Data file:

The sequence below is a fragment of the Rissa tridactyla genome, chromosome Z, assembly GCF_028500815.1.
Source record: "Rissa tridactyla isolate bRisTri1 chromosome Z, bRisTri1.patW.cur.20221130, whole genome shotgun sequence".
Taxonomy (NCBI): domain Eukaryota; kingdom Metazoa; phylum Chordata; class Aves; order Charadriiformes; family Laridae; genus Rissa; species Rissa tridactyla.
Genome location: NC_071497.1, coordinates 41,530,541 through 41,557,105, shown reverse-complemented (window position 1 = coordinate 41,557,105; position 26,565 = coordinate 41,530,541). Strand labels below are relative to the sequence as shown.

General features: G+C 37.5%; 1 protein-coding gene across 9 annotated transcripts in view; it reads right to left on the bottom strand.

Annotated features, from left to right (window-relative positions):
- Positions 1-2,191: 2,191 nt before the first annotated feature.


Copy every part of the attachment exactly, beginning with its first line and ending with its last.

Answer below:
The sequence below is a fragment of the Rissa tridactyla genome, chromosome Z, assembly GCF_028500815.1.
Source record: "Rissa tridactyla isolate bRisTri1 chromosome Z, bRisTri1.patW.cur.20221130, whole genome shotgun sequence".
Taxonomy (NCBI): domain Eukaryota; kingdom Metazoa; phylum Chordata; class Aves; order Charadriiformes; family Laridae; genus Rissa; species Rissa tridactyla.
Genome location: NC_071497.1, coordinates 41,530,541 through 41,557,105, shown reverse-complemented (window position 1 = coordinate 41,557,105; position 26,565 = coordinate 41,530,541). Strand labels below are relative to the sequence as shown.

General features: G+C 37.5%; 1 protein-coding gene across 9 annotated transcripts in view; it reads right to left on the bottom strand.

Annotated features, from left to right (window-relative positions):
- Positions 1-2,191: 2,191 nt before the first annotated feature.